Daniela Romo

Daniela Romo (born Teresa Presmanes Corona; 27 August 1959) is a Mexican singer, actress and TV hostess. During her career, she has sold 17 million records, making her one of the best-selling Latin music artists.[1]

Daniela Romo
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Romo in 2019
Teresa Presmanes Corona

(1959-08-27) 27 August 1959 (age 63)
Mexico City, Mexico
OccupationSinger, actress, dancer, tv hostess
Years active1972–present
ParentTeresa Corona
RelativesPatricia Presmanes Corona (sister)
Musical career
GenresLatin pop


Born Teresa Presmanes Corona on 27 August 1959, in Mexico City, Mexico, her parents never married, and Daniela and her sister Patricia were raised by their grandmother. As a child she idolized Rocío Dúrcal, whom she credits for inspiring her to become an actress and a recording artist.[2]

Performing in stage shows such as Gypsy, Romo eventually ventured out into film and television where she would gain recognition making her film debut in La casa del pelícano at the age of 17. Her first starring role on a television soap opera (or telenovela) was in 1978 in El Ardiente Secreto, an adaptation of Jane Eyre.[3]

During her TV era, Romo would go on talk shows or variety shows of the time and sing. During this time, Chucho Ferrer, a popular producer at the time, saw the potential in Romo and offered to produce a record. An ambitious 20-year-old Romo took on this adventure and recorded her debut record También Yo (also released as Te pareces tanto a mí in 1985) released by CBS Records. All of these songs were written by singer-songwriter Lolita de la Colina. The album largely flopped due to the kind of material Romo was singing (mature balladry) and the public wasn't ready to take on this from such a young singer. Romo went on to do more film and TV, again garnering a hit on television with her soap Déjame vivir in 1982.[citation needed]

After six years away from television, Romo made her return to the small screen in the 1995 hit Si Dios me quita la vida alongside César Évora and Omar Fierro. The telenovela was followed by the variety show Hoy con Daniela in 1996. The show was largely panned by critics and was cancelled after two seasons due to poor ratings. In 2001, however, she hosted Univision's short-lived primetime game show A Millón. That same year, she also won her first roles as a villain in El Manantial, and was then seen in the lighthearted comedy Las vias del amor a year later.[citation needed]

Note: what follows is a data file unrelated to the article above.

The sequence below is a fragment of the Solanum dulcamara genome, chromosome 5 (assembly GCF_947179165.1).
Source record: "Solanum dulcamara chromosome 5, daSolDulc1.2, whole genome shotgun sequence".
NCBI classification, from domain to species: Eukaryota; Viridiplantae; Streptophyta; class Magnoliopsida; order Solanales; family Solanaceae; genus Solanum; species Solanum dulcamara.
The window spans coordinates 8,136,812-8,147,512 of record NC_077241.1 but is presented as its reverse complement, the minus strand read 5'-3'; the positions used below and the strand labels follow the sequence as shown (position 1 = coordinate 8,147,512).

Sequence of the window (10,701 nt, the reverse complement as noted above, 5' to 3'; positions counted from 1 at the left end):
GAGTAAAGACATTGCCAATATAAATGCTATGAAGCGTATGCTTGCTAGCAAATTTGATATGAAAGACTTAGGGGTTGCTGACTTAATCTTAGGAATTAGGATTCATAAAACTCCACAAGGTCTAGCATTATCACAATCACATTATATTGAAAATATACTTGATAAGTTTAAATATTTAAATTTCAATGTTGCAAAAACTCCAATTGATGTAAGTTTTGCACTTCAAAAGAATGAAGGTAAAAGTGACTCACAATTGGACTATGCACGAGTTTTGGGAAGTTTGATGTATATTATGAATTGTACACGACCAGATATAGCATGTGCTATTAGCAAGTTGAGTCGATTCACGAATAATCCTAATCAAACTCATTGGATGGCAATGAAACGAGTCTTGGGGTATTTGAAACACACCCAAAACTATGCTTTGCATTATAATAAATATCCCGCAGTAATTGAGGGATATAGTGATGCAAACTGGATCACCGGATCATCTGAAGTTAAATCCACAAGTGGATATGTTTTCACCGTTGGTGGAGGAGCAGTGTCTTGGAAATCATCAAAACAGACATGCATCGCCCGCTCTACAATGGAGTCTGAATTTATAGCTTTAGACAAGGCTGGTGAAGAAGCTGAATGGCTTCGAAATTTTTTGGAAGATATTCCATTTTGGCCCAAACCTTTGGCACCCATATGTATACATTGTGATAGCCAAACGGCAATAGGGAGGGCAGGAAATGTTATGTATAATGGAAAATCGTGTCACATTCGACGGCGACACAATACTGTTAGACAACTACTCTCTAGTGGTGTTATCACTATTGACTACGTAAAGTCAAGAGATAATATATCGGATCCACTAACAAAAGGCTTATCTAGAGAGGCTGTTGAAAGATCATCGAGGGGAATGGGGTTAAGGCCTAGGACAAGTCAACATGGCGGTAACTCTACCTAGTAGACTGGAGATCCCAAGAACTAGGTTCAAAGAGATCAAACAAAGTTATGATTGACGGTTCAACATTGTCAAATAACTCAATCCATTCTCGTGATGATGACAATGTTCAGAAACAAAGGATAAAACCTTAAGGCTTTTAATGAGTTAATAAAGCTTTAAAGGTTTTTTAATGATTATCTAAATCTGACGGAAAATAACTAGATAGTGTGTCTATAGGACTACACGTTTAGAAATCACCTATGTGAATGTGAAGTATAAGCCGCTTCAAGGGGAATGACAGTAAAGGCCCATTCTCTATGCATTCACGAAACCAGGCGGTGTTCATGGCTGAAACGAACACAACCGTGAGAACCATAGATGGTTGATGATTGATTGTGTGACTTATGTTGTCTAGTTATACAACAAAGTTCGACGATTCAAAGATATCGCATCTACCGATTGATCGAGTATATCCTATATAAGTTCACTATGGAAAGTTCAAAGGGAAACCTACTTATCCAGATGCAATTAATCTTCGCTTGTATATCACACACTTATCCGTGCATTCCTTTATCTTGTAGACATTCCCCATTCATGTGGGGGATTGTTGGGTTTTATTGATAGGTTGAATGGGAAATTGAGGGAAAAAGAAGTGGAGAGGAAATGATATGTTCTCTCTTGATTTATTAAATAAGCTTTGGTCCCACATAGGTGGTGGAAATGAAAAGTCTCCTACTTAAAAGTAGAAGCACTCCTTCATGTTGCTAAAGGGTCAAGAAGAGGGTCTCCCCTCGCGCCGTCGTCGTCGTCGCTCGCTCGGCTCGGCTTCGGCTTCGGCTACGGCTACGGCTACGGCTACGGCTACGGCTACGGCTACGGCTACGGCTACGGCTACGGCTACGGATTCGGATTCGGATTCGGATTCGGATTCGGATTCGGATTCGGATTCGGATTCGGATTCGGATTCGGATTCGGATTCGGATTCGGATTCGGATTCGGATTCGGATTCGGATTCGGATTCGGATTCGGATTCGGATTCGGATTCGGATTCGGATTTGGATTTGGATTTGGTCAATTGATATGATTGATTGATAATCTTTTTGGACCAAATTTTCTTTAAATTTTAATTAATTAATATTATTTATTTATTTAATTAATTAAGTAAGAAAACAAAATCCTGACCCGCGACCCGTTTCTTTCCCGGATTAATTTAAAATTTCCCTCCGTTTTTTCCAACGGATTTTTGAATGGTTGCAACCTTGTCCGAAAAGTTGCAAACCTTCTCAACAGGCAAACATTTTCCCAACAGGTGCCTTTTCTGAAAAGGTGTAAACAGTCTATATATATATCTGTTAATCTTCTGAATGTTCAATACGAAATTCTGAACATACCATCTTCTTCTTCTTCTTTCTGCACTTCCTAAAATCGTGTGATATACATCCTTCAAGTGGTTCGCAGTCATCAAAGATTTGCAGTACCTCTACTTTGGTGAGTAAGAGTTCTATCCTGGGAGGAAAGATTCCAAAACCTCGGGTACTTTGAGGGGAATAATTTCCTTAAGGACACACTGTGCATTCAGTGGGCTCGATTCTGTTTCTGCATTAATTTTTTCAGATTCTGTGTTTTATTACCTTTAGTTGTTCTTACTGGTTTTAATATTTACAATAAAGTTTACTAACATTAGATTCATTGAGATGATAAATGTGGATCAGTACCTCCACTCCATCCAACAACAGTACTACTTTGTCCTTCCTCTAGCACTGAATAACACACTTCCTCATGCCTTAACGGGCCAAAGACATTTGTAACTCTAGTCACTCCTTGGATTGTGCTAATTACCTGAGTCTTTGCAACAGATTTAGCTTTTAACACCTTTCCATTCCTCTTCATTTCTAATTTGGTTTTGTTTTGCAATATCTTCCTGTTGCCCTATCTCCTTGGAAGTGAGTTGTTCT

In 2005, Romo released Es la Nostalgia, a collection of acoustic ballads produced by Adrian Posse and that same year, she garnered much praise for her role as the evil Doña Juana in the period soap Alborada. In 2006, Romo produced the musical Cabaret in Mexico and in 2009 was the star in Victor/Victoria on stage.[4] In 2008, Romo starred in the TV serie Mujeres asesinas. She starred in the telenovelas Sortilegio (2009) and Triunfo del amor (2010).[citation needed]

Music careerEdit

Daniela Romo started out young singing back up to Los Hermanos Zavala before venturing out on stage.[3]

In 1983, she traveled to Spain and met Danilo Vaona through her good friend Miguel Bosé. Danilo was famous at the time as an up-and-coming young Italian producer behind Raffaella Carrà among others. She recorded Daniela Romo under a new label, Hispavox. Her first single "Mentiras" caused a stir in Spain as during this time she was hosting a late night talk show in that country.[citation needed]

Her EMI debut album was a smash producing her No. 1 hit singles "Mentiras", "Celos" (written by José Luis Perales), "Pobre Secretaria" (written by Miguel Bosè), "La Ocasión Para Amarnos" and the ballad "Corazón", which served as the theme to the telenovela Un Sólo Corazón.[citation needed]

Romo's musical career soon devoured all of her time and for the next 4 years, she would dedicate all her attention to it. In 1984 she released her 3rd album Amor Prohibido which garnered her biggest International hit "Yo No Te Pido La Luna". The song was a smash all over Latin America and Spain, where the song was originally released in Italian by Fiordaliso titled "Non voglio mica la luna". She followed this record with Dueña de mi Corazón, which would be her last Danilo Vaona produced record for 11 years. She will work again with him in 1995 producing the album "Un Nuevo Amor".[citation needed]

1986 was a big year for Daniela Romo. This marked her return to television with arguably her best role to date in a telenovela with El Camino Secreto. The theme song to the telenovela was sung by Daniela Romo and was written by Juan Gabriel titled "De Mí Enamórate". This song proved to be Romo's biggest hit in Mexico, spending 21 weeks in the No. 1 position. It also achieved similar status in the US with the new Billboard Hot Latin Tracks, where it spent 14 weeks in the top spot.[citation needed]

Her record Mujer de todos, Mujer de nadie was released this year containing her smash. It was produced by Felisatti/J. R. Florez, the Midas touch hit men of Mexican 1980s pop. This would be her only record produced by this dynamic duo but it produced some of her biggest hits such as the gay anthem "Coco Loco", the ballad "Adelante Corazón", "Veneno Para Dos" and the title track.[citation needed]